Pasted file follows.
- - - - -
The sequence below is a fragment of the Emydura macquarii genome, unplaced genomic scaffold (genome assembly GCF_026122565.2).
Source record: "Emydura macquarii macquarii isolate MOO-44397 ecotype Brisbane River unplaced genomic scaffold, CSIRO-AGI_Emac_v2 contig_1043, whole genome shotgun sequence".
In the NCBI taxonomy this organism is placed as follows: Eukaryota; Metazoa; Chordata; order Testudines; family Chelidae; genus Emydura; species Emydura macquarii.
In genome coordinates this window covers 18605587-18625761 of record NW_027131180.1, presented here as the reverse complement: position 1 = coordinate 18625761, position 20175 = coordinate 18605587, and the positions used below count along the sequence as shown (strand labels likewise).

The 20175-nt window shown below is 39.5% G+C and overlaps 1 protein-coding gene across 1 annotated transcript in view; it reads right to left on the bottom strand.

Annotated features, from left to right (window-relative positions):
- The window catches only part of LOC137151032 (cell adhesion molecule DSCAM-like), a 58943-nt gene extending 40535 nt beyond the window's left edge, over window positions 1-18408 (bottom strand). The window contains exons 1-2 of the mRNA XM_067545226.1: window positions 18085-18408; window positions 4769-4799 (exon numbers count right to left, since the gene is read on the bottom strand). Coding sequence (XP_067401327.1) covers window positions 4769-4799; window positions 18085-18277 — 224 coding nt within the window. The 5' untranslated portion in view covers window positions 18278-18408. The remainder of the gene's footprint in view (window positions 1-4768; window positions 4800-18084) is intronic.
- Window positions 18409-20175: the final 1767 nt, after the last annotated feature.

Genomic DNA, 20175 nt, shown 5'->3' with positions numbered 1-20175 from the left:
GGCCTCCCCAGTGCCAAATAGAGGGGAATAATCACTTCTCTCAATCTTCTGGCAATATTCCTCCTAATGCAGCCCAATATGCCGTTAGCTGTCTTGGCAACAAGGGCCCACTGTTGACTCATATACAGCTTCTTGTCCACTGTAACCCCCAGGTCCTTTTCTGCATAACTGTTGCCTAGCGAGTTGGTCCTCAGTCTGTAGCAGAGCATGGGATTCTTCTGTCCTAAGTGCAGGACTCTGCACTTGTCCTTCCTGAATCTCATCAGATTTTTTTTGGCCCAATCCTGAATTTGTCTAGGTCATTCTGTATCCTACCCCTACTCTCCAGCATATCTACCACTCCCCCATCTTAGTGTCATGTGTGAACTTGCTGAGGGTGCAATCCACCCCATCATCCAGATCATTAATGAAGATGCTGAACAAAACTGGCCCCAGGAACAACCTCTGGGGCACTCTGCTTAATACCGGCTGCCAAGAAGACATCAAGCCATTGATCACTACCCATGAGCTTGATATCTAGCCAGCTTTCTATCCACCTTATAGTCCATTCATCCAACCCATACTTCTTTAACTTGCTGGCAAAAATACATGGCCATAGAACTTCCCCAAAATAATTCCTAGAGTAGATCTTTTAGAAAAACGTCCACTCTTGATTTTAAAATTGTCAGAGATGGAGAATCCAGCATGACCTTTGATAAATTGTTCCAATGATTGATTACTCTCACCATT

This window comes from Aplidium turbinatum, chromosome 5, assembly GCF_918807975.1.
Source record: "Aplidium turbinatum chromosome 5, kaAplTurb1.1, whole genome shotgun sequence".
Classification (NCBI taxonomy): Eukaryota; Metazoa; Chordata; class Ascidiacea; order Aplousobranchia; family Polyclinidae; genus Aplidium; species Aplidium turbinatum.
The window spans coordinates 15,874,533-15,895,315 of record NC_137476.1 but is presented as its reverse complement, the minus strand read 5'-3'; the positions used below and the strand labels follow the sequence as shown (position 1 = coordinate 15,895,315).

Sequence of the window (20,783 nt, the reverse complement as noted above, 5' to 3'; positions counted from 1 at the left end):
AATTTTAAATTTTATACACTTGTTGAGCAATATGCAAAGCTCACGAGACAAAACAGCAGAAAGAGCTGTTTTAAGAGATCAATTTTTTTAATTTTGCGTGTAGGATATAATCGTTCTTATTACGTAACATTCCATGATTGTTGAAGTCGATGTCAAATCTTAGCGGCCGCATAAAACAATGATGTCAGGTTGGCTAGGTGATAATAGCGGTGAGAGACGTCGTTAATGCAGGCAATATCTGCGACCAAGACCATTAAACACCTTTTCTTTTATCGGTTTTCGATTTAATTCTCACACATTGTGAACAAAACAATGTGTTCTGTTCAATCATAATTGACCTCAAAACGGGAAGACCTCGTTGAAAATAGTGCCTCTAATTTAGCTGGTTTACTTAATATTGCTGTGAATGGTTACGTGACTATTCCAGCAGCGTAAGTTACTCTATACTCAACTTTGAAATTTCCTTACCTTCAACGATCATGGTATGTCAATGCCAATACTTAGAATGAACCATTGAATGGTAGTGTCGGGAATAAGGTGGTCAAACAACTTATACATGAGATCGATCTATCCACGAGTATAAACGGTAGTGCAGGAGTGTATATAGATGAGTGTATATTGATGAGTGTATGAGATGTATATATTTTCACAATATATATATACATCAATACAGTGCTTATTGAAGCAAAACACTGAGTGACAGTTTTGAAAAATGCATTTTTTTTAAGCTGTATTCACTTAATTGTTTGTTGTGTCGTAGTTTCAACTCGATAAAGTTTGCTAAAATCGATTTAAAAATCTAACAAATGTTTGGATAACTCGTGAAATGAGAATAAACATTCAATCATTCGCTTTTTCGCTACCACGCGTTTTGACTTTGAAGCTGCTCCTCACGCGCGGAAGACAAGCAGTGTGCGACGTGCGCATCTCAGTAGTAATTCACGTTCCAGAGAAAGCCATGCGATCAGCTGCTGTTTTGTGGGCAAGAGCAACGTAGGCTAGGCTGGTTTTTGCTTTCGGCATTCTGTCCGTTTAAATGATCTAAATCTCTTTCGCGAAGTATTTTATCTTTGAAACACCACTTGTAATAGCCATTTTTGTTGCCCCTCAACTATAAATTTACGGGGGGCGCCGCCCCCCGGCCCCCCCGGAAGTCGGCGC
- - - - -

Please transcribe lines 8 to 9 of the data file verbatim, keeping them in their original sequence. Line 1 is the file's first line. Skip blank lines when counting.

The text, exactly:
- Window positions 18409-20175: the final 1767 nt, after the last annotated feature.

Genomic DNA, 20175 nt, shown 5'->3' with positions numbered 1-20175 from the left: